Disclaimer– Cleaning your sensor isn’t risky but does carry risks. If you damage your sensor while cleaning it is not going to be covered by your camera manufacturer’s warranty and the only official cleaning method recommended by the camera manufacturers is to send in the camera for cleaning. The information I present in this post and video is based on my own experience, by following, you accept complete liability for any damages that may result.
Let’s talk about dirty sensors. It happens, it’s not a big deal.
Dust on the sensor typically doesn’t show up unless you are shooting at smaller apertures. Bigger bits might show up starting around f/8, but it is really above f/14 and up to f/22 where you see the dust. If you are shooting lots of landscapes, this can be an issue. If you are shooting lots of portraits, with apertures below f/5.6 you can stop reading and go back to enjoying life. It is unlikely you will see any dust impact your image.
The first step in cleaning is to determine how dirty your sensor is. A quick way to test is to take a picture of a clean white piece of paper at f/8, f/14 and f/22 – don’t worry about your shutter speed – the dust spots will be sharp even if you shoot at slow shutter speeds, but you do want to keep your ISO fairly low to avoid noise confusing the issue. You could also photograph the sky on a clear day.
Now pop that image in Lightroom and in the develop module there is a nifty option to Visual Spots located under the Spot removal tool. Need Lightroom?
Rollover the image below to see the before and after Visual Spots with my Sony a7RII sensor at f/22
If your sensor looks like Sony a7RII sensor does after just a few weeks of use – you probably want to clean it.
Many DSLRS and Mirrorless cameras have a sensor cleaning mode – some run every time you turn the camera on or off and some run when selected. This is the first option you should try. With many of the systems, it is recommended to either hold the camera normally or facedown with the lens off so that the dust falls out. The Sony A7RII I have violently vibrates the sensor for a second or two and did absolutely nothing to reduce the amount of dust on the sensor. Hopefully you will have better results. Test again after using the in camera method.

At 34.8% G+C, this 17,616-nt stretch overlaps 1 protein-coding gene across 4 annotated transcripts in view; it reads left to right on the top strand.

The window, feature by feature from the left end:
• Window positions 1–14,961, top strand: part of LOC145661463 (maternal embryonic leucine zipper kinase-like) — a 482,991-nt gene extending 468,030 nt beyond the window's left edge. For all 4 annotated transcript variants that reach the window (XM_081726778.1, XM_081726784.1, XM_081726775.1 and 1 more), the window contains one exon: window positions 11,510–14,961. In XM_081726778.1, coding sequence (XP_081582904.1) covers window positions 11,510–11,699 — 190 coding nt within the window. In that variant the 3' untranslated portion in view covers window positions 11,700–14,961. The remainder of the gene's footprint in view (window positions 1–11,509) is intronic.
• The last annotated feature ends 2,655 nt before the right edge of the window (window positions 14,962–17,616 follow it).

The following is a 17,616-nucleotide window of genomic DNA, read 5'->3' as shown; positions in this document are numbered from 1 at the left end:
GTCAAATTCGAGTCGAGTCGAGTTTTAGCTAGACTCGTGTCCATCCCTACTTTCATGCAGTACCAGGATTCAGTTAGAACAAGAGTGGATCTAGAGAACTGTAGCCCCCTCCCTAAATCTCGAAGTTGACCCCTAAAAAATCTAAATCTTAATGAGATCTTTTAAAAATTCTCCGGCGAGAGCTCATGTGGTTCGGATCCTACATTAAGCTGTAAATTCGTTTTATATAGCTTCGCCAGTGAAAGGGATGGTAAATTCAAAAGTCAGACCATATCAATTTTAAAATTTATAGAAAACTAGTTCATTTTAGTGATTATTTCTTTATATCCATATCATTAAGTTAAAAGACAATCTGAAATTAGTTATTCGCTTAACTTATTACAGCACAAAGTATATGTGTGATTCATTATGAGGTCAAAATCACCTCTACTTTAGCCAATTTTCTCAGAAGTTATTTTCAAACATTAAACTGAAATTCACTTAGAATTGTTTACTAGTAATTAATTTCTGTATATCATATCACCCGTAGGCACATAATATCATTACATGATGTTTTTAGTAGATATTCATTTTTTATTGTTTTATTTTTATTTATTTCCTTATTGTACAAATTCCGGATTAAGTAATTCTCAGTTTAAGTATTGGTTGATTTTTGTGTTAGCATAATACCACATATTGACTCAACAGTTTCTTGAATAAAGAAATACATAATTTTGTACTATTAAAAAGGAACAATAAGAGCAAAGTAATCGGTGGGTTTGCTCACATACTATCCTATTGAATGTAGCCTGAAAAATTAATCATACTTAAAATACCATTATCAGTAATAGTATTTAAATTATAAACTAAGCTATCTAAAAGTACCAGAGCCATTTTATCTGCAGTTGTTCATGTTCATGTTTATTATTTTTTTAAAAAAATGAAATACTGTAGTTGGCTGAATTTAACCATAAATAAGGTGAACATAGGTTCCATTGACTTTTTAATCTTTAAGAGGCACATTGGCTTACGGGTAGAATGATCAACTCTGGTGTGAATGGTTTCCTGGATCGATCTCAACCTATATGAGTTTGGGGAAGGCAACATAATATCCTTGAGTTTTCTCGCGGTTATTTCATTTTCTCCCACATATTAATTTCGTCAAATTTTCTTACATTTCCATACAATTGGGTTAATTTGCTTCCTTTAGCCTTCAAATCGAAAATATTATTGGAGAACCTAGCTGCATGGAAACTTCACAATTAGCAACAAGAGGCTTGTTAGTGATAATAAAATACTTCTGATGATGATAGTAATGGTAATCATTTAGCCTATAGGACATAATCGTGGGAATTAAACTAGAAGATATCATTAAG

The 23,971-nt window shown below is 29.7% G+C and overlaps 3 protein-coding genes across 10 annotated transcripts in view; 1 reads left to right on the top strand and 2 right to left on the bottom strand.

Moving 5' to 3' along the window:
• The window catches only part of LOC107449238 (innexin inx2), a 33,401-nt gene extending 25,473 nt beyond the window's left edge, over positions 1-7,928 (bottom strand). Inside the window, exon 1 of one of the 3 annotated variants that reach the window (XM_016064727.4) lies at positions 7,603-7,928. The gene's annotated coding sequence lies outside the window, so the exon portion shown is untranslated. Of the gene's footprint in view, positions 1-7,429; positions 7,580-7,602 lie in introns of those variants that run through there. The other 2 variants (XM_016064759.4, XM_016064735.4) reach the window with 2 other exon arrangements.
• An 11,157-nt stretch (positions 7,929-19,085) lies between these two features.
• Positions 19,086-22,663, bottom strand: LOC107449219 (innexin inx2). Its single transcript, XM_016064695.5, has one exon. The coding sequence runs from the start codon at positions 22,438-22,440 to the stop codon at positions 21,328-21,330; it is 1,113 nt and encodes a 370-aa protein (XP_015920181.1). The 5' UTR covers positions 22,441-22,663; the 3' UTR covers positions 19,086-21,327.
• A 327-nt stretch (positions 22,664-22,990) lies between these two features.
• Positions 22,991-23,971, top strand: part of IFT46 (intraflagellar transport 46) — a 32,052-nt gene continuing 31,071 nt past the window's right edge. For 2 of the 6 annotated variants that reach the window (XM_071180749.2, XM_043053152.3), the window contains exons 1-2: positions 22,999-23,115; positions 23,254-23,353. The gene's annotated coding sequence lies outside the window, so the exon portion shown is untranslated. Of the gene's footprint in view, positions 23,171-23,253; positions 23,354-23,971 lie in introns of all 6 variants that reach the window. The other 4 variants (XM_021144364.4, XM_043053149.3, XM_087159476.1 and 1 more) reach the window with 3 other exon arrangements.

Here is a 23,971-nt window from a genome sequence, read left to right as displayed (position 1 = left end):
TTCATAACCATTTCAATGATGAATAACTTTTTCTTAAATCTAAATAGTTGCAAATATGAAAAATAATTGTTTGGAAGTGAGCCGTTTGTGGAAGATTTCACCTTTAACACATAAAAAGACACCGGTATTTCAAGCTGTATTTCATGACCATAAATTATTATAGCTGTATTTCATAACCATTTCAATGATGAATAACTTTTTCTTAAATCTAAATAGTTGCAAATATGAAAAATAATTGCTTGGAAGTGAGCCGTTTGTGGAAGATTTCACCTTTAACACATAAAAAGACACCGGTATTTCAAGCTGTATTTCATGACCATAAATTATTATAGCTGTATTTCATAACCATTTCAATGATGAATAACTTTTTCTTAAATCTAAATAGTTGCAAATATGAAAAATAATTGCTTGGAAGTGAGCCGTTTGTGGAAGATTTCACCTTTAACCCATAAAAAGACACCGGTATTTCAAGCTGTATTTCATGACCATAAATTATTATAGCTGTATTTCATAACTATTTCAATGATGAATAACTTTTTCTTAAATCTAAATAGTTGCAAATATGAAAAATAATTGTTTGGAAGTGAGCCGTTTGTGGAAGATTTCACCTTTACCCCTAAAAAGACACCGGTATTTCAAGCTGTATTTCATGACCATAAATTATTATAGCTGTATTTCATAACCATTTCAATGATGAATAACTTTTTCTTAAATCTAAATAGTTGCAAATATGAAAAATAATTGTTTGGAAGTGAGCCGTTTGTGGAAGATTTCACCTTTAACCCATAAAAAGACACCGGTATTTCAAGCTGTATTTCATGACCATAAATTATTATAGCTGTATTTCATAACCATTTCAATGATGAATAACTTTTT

The next step is to use a rocket blower – NEVER use compressed air or air in a can dust off products. Again hold the camera in such a way that the dust will fall out and give a few puffs directed at different areas of the sensor. They do sell sensor loupes – little magnifiers with led lights that make it easier to judge your progress. I used a tiny LED bike light to help see the sensor but it is clear that a bit of magnification will help too as some of these dust specks are invisible to the naked eye.
I was impressed with the results of the rocket blower- it did a good enough job that I would be happy stopping there – but if you want to get your sensor even cleaner you are going to need to touch it with something.
Please read and follow all directions carefully for the kit you purchase and consult your camera manual for additional information.
You have options – there are the expensive static charged brushes like the Arctic butterfly (see it at B&H) for $130 – you drag a statically charged brush across the sensor and it picks up the dust. In theory this should work fairly well with all but the stickiest particles and you never need to replace any pads etc but your up front cost are quite high. It does have two nice, bright LEDs to see what you are doing.
Or you can go with something like the DustAid Platinum DSLR Sensor Cleaner for $26 that provides 6 cleanings – you get these little sticky pads that you gently press on the sensor, the dust sticks to the pad and then you use included “tape” to clean the pad.
Or a more traditional kit like this DustAid Dust Wand Kit for $30 – Should provide about 20-40 cleanings depending on your sensor which is what I used in the video. You simply take one of the dust cloths out, wrap it carefully around the wand and apply a few drops of their cleaning solution- The larger your sensor the more drops you apply.
If you are working with a DSLR you do need to put it into manual cleaning mode which pops the mirror out of the way. The dust aid directions suggest starting in the lower left corner and moving across the sensor. Put a new cloth on and repeat the process from the top left to the right again. Use your light and or loupe to inspect and if necessary wipe again with a clean cloth. Note that the special liquid evaporates fast so you should wipe immediately after applying.
I hope this video was helpful. Do you have a favorite sensor cleaning method? leave your suggestions below and if you have any questions – you can leave those too. I’d love it if you hit that subscribe button – that way you can be notified of future videos, tips, tricks and reviews.
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